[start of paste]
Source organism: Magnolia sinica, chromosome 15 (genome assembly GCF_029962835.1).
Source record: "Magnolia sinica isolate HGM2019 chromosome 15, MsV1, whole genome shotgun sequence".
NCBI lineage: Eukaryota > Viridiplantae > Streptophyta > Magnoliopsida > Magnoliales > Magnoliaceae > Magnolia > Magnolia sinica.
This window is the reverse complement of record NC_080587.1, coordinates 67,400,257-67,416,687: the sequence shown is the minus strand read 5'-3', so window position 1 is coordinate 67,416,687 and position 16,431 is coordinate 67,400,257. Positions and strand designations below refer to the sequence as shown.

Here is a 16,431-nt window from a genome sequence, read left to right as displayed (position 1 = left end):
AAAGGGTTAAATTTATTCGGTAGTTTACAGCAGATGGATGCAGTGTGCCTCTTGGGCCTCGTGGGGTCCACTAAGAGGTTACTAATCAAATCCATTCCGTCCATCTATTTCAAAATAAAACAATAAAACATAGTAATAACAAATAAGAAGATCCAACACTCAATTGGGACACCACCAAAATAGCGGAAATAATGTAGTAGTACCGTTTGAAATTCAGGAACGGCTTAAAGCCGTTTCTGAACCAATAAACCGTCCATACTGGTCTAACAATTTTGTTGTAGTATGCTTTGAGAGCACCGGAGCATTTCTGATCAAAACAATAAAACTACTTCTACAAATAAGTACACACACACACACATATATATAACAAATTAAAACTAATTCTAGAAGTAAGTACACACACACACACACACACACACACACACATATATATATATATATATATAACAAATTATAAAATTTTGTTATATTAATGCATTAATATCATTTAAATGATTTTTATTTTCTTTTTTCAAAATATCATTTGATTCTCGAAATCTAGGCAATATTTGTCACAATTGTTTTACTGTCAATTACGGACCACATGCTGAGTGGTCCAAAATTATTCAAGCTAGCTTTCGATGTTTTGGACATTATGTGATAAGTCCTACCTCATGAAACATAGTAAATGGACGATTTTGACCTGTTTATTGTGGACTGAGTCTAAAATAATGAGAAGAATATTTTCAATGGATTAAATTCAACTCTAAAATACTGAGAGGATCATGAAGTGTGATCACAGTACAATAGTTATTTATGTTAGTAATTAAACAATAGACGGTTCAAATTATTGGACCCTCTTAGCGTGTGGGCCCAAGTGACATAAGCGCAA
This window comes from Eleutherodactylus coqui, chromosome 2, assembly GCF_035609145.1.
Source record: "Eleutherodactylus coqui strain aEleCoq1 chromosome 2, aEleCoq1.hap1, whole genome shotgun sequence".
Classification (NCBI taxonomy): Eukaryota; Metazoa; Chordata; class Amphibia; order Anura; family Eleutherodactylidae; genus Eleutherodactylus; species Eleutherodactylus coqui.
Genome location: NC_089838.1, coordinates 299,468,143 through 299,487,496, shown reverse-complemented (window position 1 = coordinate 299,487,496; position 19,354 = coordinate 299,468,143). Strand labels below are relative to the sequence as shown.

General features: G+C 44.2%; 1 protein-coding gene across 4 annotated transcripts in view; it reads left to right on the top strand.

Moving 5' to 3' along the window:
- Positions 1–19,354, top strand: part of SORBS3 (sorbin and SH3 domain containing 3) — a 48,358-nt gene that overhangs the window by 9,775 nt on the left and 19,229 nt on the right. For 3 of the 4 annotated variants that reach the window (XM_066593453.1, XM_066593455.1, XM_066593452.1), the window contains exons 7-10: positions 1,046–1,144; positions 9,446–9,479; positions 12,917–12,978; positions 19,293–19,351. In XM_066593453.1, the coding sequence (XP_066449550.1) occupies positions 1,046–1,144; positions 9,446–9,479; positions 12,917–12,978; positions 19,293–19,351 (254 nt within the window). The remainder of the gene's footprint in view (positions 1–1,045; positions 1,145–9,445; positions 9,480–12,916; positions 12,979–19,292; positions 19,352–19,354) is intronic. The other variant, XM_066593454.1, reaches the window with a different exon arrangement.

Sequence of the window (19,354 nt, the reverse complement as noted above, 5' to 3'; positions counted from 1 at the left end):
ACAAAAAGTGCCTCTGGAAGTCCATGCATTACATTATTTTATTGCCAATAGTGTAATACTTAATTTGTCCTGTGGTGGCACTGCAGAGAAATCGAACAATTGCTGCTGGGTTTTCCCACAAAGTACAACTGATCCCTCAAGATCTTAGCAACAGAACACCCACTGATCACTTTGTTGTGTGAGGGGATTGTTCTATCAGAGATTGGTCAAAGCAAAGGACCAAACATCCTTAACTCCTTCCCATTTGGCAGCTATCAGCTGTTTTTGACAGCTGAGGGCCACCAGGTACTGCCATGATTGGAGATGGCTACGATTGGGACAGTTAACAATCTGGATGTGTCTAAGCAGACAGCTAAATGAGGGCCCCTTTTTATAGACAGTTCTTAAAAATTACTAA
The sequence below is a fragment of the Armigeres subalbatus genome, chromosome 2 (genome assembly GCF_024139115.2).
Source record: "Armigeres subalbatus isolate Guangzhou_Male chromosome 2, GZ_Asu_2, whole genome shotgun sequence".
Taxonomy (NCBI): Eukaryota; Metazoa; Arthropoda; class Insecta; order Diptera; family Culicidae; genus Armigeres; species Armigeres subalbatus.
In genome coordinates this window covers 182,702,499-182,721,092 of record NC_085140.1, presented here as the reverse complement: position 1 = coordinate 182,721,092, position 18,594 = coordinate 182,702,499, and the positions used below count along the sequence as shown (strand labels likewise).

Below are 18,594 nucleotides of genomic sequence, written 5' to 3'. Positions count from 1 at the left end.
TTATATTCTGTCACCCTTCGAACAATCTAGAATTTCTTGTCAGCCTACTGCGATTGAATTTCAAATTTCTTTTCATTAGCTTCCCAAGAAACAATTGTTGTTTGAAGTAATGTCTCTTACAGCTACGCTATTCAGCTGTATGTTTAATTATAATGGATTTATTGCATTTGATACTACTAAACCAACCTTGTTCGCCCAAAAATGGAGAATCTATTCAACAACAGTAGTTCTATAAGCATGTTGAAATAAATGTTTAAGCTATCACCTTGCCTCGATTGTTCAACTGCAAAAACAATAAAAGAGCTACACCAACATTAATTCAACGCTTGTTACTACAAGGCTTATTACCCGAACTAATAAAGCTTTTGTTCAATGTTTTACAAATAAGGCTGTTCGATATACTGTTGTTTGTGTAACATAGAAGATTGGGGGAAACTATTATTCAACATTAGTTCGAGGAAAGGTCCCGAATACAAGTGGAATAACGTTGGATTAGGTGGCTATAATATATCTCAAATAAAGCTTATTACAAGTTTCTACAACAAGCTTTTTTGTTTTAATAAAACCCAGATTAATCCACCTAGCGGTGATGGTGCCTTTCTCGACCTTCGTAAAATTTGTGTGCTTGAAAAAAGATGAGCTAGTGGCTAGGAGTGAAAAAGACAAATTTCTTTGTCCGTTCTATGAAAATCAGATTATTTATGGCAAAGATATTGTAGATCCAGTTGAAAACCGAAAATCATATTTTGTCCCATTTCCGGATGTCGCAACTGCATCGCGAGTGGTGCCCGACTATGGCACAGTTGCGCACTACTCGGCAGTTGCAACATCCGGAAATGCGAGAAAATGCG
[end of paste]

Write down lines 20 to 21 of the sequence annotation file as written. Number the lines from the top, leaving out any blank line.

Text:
Below are 18,594 nucleotides of genomic sequence, written 5' to 3'. Positions count from 1 at the left end.
TTATATTCTGTCACCCTTCGAACAATCTAGAATTTCTTGTCAGCCTACTGCGATTGAATTTCAAATTTCTTTTCATTAGCTTCCCAAGAAACAATTGTTGTTTGAAGTAATGTCTCTTACAGCTACGCTATTCAGCTGTATGTTTAATTATAATGGATTTATTGCATTTGATACTACTAAACCAACCTTGTTCGCCCAAAAATGGAGAATCTATTCAACAACAGTAGTTCTATAAGCATGTTGAAATAAATGTTTAAGCTATCACCTTGCCTCGATTGTTCAACTGCAAAAACAATAAAAGAGCTACACCAACATTAATTCAACGCTTGTTACTACAAGGCTTATTACCCGAACTAATAAAGCTTTTGTTCAATGTTTTACAAATAAGGCTGTTCGATATACTGTTGTTTGTGTAACATAGAAGATTGGGGGAAACTATTATTCAACATTAGTTCGAGGAAAGGTCCCGAATACAAGTGGAATAACGTTGGATTAGGTGGCTATAATATATCTCAAATAAAGCTTATTACAAGTTTCTACAACAAGCTTTTTTGTTTTAATAAAACCCAGATTAATCCACCTAGCGGTGATGGTGCCTTTCTCGACCTTCGTAAAATTTGTGTGCTTGAAAAAAGATGAGCTAGTGGCTAGGAGTGAAAAAGACAAATTTCTTTGTCCGTTCTATGAAAATCAGATTATTTATGGCAAAGATATTGTAGATCCAGTTGAAAACCGAAAATCATATTTTGTCCCATTTCCGGATGTCGCAACTGCATCGCGAGTGGTGCCCGACTATGGCACAGTTGCGCACTACTCGGCAGTTGCAACATCCGGAAATGCGAGAAAATGCG